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Physio News

Last month I tried to explain the complex nature of pain, in particular persistent pain, and the influence of various factors well beyond the initial tissue damage itself.  Pain management too needs to be multidimensional, and individualised to a particular person's circumstances.

Pain Management
The term itself implies that the goal is not necessarily to "cure" the pain.  This itself can be a challenging proposition to accept, but for many people this is the reality.  The aim of pain management is therefore just that, to assist you to best deal with the physical and emotional consequences of chronic pain, and give you the tools to live a fulfilling life, albeit with limitations.  Persistent pain can be tackled from many angles.

A vital first step is to have your pain explained to you, and evidence confirms that this alone can have a major effect on your ability to cope.  It is important for people to understand what may be causing their pain, and why it has not gone away.  An explanation along the lines detailed in the previous article (Part 1, April Newsletter) can help rationalise what one may be feeling, help them to understand why the pain may fluctuate irrespective of their physical activities, and often ease anxiety about their pain.  Simply being told that your condition is not life-threatening, it is not cancer, or that you will not end up in a wheelchair due to your sore back for example, can ease a tremendous amount of stress for some people.  Two examples of good quality, free online pain education videos are available via, and  

For a more comprehensive education and self-help guide, you can not go past the excellent book "Explain Pain" by David Butler and Lorimer Moseley.

At the centre of the management model for persistent pain is a good GP who can optimise your regime of medications, be they analgesic or anti-inflammatory drugs, anti-depressants, muscle relaxants or specific ones for nerve pain.  They can help to minimise side effects and interactions, and they act as a hub for referral to other health providers.  Sometimes we think we're doing the right thing by toughing it out until the pain is unbearable, when instead our average pain may be less, with less fluctuation, and we are able to do more by taking regular tablets.  Be guided by your GP.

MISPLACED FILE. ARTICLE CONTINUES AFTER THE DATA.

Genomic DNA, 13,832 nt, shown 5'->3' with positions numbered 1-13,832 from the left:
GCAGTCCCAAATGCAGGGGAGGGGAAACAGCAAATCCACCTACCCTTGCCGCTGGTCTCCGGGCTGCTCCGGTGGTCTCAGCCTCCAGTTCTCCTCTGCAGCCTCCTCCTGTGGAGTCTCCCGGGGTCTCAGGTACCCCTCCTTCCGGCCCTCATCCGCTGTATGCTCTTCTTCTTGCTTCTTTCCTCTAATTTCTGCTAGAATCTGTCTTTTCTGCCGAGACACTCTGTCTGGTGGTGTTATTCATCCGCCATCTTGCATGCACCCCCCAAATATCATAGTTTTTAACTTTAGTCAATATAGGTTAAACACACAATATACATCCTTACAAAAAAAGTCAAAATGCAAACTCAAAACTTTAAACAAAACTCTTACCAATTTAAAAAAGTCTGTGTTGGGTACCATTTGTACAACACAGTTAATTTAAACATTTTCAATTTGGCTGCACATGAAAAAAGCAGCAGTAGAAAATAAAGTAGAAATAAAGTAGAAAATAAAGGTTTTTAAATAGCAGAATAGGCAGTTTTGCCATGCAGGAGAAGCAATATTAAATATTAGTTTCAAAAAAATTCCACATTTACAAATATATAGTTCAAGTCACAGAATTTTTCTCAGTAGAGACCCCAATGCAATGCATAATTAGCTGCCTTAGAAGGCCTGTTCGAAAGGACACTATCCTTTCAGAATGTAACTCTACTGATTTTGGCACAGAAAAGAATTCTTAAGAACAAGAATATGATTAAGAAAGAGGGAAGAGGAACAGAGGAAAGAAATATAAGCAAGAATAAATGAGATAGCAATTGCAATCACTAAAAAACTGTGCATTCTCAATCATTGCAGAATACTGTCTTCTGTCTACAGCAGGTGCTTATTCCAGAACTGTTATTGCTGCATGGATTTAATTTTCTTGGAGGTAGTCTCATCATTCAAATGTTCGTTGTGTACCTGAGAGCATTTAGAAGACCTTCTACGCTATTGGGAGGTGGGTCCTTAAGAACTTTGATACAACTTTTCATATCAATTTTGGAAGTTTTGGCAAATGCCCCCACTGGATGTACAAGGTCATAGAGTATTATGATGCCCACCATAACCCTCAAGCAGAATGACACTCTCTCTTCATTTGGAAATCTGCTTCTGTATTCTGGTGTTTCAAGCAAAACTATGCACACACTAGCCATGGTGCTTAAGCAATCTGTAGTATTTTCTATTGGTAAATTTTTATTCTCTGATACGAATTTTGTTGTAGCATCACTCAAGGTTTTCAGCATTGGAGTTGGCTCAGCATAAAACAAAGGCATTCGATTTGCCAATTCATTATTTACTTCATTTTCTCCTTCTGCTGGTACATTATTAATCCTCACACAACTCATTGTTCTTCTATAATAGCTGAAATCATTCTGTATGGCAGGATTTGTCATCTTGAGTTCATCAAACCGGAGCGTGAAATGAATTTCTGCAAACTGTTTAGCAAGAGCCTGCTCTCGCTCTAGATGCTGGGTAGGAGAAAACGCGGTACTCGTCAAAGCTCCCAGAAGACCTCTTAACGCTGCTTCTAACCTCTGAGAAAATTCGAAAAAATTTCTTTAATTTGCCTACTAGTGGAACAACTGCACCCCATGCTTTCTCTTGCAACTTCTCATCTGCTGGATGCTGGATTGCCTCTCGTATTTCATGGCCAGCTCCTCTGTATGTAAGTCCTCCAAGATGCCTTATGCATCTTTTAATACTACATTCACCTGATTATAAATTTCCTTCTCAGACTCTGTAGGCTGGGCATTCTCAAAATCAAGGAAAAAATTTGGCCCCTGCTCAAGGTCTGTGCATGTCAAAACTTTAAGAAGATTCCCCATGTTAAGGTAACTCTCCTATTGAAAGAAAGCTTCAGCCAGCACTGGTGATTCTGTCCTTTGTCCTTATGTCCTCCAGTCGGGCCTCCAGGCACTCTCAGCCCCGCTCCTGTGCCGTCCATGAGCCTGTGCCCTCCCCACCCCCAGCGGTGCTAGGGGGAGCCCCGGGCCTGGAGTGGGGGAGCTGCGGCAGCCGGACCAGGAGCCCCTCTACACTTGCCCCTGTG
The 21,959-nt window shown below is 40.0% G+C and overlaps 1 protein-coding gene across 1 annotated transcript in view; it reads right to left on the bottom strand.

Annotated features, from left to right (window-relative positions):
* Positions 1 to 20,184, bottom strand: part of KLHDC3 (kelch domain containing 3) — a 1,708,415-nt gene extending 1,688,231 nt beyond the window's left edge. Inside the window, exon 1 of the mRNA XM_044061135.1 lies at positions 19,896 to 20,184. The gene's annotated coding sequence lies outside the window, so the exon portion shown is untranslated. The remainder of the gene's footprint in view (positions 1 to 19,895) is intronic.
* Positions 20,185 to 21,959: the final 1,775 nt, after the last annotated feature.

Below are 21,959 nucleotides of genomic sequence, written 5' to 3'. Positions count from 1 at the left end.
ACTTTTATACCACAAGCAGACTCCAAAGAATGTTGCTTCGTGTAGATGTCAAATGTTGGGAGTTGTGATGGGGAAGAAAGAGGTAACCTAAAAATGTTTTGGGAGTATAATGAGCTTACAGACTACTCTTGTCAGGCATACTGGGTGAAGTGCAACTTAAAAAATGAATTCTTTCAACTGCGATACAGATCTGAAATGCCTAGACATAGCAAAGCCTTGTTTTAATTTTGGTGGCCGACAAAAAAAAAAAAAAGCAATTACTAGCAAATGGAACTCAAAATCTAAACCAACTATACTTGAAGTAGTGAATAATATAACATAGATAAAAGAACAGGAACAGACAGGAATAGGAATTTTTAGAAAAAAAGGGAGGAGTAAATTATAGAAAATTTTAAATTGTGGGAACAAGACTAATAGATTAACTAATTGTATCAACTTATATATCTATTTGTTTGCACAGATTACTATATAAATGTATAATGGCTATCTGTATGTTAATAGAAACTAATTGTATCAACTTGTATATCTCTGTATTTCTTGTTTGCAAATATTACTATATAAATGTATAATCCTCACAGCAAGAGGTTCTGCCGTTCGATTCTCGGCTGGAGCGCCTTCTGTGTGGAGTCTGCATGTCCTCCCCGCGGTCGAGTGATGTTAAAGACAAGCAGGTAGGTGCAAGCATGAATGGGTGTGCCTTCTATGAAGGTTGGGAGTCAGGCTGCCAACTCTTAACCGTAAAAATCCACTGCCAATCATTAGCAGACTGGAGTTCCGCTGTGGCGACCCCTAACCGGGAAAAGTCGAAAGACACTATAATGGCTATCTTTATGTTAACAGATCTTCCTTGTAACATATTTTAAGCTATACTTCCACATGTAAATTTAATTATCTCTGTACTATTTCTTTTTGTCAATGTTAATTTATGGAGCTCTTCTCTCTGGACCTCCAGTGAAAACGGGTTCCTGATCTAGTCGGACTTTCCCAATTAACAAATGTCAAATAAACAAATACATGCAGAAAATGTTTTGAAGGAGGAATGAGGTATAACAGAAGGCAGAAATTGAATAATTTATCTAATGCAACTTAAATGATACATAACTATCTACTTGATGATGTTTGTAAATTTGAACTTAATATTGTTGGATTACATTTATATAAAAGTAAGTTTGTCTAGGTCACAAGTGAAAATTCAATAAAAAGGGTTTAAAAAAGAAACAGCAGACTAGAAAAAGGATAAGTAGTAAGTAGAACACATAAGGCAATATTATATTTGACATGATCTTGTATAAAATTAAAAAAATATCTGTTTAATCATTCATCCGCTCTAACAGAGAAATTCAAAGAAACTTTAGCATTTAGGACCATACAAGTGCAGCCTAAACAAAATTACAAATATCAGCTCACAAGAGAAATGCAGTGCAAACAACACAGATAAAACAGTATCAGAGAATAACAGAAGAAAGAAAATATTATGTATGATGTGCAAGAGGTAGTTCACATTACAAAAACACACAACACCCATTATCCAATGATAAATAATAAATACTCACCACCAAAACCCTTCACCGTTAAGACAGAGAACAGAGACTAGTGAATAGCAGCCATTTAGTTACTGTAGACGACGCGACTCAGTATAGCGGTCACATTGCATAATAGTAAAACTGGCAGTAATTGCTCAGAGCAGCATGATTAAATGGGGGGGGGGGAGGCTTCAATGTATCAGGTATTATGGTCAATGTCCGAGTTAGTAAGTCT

Change your thinking
Talk yourself better - sounds strange, but changing the way we think and feel about our pain has been shown to be highly effective for easing pain, improving control over our pain, and minimising the harmful effect of pain on our lifestyle, work, relationships, etc.  Psychologists and physiotherapists experienced in pain management can assist with this Cognitive Behavioural Therapy, designed to empower you, to get you in the driver's seat rather than become a victim of the pain, and to make positive choices, using helpful thinking.  For example, instead of "I can't cope with the pain", try "I find it difficult to deal with the pain".  And rather than "I have to do these exercises", or "I have to take these tablets", think "I choose to do this to control my pain so that I can . . ."